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Prints - General
Printmaking is the process of creating artworks by creating an original design on a matrix, or a material used to hold an image in ink, that are usually on paper and often in an edition. There is a huge range of techniques associated with the art of printmaking, including engraving, etching, woodcut, and lithography. These techniques are categorized as relief, intaglio, planographic, or stencil: relief prints are created when ink is applied to the original surface of the matrix, intaglio processes apply the ink beneath the original surface of the matrix, planographic prints maintain the matrix’s original surface and specially prepare it to allow image transfer, and stencils are pressed through a prepared screen.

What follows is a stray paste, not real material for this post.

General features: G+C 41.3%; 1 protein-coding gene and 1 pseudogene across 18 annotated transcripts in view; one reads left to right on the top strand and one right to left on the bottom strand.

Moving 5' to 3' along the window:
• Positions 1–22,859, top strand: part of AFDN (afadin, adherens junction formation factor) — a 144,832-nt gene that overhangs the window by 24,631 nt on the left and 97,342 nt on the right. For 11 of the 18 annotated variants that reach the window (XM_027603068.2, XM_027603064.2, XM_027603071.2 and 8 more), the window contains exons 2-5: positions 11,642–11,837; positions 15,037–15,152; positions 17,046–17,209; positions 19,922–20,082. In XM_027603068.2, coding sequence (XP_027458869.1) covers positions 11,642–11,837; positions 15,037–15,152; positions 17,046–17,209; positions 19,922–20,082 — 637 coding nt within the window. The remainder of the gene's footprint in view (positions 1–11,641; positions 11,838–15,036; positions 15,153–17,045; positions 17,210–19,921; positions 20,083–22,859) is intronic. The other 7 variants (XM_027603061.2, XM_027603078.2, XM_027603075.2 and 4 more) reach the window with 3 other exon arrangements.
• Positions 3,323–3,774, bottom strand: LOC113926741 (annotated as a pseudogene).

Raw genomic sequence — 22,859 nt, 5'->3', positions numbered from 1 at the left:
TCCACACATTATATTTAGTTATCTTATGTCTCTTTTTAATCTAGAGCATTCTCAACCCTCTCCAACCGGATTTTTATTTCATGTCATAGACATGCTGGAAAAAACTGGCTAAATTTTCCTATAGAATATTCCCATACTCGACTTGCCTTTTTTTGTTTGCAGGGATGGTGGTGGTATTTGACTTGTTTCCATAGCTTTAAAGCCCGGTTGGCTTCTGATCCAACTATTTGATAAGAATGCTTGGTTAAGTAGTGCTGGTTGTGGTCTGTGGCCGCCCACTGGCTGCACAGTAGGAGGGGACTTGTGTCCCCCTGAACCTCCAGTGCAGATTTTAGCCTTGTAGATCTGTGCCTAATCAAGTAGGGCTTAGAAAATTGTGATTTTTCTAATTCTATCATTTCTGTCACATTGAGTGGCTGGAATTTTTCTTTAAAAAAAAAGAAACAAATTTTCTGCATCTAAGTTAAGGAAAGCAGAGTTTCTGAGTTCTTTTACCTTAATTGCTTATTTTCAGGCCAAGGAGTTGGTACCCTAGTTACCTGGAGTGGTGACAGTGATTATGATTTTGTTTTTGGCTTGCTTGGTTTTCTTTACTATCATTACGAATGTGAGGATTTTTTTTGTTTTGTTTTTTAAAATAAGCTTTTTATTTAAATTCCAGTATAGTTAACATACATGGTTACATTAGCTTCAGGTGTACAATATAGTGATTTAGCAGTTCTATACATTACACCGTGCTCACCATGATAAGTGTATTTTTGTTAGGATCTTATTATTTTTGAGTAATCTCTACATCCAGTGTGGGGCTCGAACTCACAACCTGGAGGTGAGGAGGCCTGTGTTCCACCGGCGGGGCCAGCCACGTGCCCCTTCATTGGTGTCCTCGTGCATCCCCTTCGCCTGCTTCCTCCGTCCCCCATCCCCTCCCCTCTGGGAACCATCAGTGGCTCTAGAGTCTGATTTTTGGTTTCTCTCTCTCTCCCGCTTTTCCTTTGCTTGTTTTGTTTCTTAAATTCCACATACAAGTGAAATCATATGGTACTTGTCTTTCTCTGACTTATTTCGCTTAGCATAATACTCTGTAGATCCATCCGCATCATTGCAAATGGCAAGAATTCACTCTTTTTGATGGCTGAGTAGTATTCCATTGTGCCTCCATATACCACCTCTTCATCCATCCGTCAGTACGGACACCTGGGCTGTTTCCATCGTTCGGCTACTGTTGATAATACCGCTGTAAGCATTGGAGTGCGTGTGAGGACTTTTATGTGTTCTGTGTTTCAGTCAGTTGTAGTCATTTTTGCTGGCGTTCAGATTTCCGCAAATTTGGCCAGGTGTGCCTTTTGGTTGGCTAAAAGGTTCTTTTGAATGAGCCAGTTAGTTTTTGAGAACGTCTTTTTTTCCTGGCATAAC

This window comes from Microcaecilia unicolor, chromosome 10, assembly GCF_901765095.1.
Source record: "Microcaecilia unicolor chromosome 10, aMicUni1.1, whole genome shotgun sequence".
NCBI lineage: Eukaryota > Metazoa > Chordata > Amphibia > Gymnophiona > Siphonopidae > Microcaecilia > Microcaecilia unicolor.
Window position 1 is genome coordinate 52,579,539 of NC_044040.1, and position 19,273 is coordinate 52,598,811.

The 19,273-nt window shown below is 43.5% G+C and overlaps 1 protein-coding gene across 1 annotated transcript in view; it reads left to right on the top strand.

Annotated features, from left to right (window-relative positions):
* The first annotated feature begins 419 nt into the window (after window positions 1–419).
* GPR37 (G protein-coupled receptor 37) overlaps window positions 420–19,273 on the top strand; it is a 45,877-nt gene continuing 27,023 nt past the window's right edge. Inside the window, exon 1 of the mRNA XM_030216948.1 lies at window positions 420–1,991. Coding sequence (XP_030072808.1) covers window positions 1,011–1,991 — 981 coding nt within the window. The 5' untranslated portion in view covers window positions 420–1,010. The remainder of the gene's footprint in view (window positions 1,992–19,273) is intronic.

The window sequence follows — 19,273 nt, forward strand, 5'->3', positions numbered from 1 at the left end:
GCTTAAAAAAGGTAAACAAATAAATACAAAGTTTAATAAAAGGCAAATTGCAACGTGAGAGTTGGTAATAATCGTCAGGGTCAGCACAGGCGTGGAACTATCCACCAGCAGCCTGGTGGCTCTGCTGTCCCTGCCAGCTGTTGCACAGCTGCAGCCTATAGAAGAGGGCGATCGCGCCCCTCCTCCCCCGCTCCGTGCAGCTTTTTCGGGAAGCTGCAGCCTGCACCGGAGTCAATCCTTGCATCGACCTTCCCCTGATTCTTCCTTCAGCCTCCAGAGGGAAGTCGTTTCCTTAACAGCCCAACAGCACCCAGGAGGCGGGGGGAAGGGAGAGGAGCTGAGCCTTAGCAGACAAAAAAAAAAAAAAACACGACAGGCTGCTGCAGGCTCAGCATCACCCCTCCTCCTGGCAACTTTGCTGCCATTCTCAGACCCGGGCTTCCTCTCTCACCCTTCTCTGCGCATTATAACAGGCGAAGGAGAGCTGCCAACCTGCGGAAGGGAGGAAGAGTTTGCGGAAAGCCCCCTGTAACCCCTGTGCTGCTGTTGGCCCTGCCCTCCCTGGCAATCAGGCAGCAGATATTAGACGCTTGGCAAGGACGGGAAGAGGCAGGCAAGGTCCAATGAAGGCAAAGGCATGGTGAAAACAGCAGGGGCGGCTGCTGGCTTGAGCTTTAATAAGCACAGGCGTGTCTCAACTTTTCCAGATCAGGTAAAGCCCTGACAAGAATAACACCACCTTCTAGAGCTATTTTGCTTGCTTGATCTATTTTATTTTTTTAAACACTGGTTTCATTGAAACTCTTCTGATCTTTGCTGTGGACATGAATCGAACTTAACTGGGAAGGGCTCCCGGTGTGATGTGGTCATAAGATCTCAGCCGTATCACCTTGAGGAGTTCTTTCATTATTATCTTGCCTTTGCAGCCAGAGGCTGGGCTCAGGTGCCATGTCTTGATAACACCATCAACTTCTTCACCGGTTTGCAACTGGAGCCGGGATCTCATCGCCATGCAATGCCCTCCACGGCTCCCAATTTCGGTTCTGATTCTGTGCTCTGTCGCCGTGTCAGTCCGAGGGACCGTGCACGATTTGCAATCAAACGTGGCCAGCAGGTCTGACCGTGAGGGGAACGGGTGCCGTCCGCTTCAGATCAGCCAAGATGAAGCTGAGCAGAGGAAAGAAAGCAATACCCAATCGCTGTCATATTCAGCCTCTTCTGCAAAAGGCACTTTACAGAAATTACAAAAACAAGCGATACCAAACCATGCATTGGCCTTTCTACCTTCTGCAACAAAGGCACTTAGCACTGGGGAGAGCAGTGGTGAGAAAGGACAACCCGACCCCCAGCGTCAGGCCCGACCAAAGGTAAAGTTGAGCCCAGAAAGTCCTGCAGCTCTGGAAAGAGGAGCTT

Printing techniques are also differentiated in part by how ink is transferred from a matrix to the material on which it is printed. For example, copper plates or polymer plates are used for the intaglio processes of engraving while silkscreen printing, a stencil process, is accomplished by dragging ink across silk or synthetic fabric boards onto the paper underneath.
These processes have inspired artists across the globe for centuries. The woodcut process originated in East Asia in the 3rd century and was championed by 19th-century Japanese master Katsushika Hokusai. Western artists who are renowned for their printmaking include Albrecht Dürer, Rembrandt van Rijn, Francisco Goya, and Henri de Toulouse-Lautrec. Silkscreen prints were popularized in contemporary art by pop artists like Roy Lichtenstein, Andy Warhol, and Ed Ruscha. Prints by artists of this caliber sell for astounding amounts at auction. A lithograph of “The Scream” by Edvard Munch sold at Sotheby’s in June 2016 for $2.6 million, and an Andy Warhol print from his disaster series entitled “Silver Car Crash (Double Disaster)” set an auction record for the artist when it sold at Sotheby’s for $105.4 million in November 2013.